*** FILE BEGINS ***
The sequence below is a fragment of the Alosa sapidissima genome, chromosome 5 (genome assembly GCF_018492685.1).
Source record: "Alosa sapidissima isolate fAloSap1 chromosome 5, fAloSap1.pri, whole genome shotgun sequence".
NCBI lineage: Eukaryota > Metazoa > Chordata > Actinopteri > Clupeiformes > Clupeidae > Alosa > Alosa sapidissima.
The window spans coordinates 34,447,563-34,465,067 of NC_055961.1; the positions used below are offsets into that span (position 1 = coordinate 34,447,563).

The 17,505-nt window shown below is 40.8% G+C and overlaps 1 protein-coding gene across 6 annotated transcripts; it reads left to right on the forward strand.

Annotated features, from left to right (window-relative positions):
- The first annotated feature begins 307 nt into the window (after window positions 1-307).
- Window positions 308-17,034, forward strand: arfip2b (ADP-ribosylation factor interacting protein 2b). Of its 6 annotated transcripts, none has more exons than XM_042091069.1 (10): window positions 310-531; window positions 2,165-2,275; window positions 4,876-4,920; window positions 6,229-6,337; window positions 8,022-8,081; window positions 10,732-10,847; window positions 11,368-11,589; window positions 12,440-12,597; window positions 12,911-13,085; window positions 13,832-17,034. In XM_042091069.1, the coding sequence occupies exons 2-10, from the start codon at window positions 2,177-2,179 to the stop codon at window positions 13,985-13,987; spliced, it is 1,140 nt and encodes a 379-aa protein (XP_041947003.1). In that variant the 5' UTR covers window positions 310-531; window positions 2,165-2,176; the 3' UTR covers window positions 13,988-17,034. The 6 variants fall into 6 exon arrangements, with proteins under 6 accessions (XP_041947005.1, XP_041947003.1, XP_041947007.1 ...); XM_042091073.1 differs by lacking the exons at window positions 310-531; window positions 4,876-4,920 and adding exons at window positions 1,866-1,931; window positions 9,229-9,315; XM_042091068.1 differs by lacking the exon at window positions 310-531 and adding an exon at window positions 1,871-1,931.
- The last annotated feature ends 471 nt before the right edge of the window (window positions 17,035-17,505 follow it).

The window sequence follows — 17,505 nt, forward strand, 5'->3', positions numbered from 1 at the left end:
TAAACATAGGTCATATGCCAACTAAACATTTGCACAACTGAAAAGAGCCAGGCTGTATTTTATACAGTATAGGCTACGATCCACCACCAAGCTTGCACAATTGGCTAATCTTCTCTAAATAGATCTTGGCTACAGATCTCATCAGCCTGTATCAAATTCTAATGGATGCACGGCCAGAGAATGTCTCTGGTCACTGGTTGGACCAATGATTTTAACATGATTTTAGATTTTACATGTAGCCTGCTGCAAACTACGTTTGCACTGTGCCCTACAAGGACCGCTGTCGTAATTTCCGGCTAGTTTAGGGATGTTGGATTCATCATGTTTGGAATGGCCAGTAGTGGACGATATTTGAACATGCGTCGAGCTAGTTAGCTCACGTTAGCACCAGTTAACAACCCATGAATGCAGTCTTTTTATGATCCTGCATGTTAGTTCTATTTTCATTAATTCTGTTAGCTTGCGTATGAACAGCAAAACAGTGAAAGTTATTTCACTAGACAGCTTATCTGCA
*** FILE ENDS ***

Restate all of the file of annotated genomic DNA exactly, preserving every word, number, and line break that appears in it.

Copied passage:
The sequence below is a fragment of the Alosa sapidissima genome, chromosome 5 (genome assembly GCF_018492685.1).
Source record: "Alosa sapidissima isolate fAloSap1 chromosome 5, fAloSap1.pri, whole genome shotgun sequence".
NCBI lineage: Eukaryota > Metazoa > Chordata > Actinopteri > Clupeiformes > Clupeidae > Alosa > Alosa sapidissima.
The window spans coordinates 34,447,563-34,465,067 of NC_055961.1; the positions used below are offsets into that span (position 1 = coordinate 34,447,563).

The 17,505-nt window shown below is 40.8% G+C and overlaps 1 protein-coding gene across 6 annotated transcripts; it reads left to right on the forward strand.

Annotated features, from left to right (window-relative positions):
- The first annotated feature begins 307 nt into the window (after window positions 1-307).
- Window positions 308-17,034, forward strand: arfip2b (ADP-ribosylation factor interacting protein 2b). Of its 6 annotated transcripts, none has more exons than XM_042091069.1 (10): window positions 310-531; window positions 2,165-2,275; window positions 4,876-4,920; window positions 6,229-6,337; window positions 8,022-8,081; window positions 10,732-10,847; window positions 11,368-11,589; window positions 12,440-12,597; window positions 12,911-13,085; window positions 13,832-17,034. In XM_042091069.1, the coding sequence occupies exons 2-10, from the start codon at window positions 2,177-2,179 to the stop codon at window positions 13,985-13,987; spliced, it is 1,140 nt and encodes a 379-aa protein (XP_041947003.1). In that variant the 5' UTR covers window positions 310-531; window positions 2,165-2,176; the 3' UTR covers window positions 13,988-17,034. The 6 variants fall into 6 exon arrangements, with proteins under 6 accessions (XP_041947005.1, XP_041947003.1, XP_041947007.1 ...); XM_042091073.1 differs by lacking the exons at window positions 310-531; window positions 4,876-4,920 and adding exons at window positions 1,866-1,931; window positions 9,229-9,315; XM_042091068.1 differs by lacking the exon at window positions 310-531 and adding an exon at window positions 1,871-1,931.
- The last annotated feature ends 471 nt before the right edge of the window (window positions 17,035-17,505 follow it).

The window sequence follows — 17,505 nt, forward strand, 5'->3', positions numbered from 1 at the left end:
TAAACATAGGTCATATGCCAACTAAACATTTGCACAACTGAAAAGAGCCAGGCTGTATTTTATACAGTATAGGCTACGATCCACCACCAAGCTTGCACAATTGGCTAATCTTCTCTAAATAGATCTTGGCTACAGATCTCATCAGCCTGTATCAAATTCTAATGGATGCACGGCCAGAGAATGTCTCTGGTCACTGGTTGGACCAATGATTTTAACATGATTTTAGATTTTACATGTAGCCTGCTGCAAACTACGTTTGCACTGTGCCCTACAAGGACCGCTGTCGTAATTTCCGGCTAGTTTAGGGATGTTGGATTCATCATGTTTGGAATGGCCAGTAGTGGACGATATTTGAACATGCGTCGAGCTAGTTAGCTCACGTTAGCACCAGTTAACAACCCATGAATGCAGTCTTTTTATGATCCTGCATGTTAGTTCTATTTTCATTAATTCTGTTAGCTTGCGTATGAACAGCAAAACAGTGAAAGTTATTTCACTAGACAGCTTATCTGCA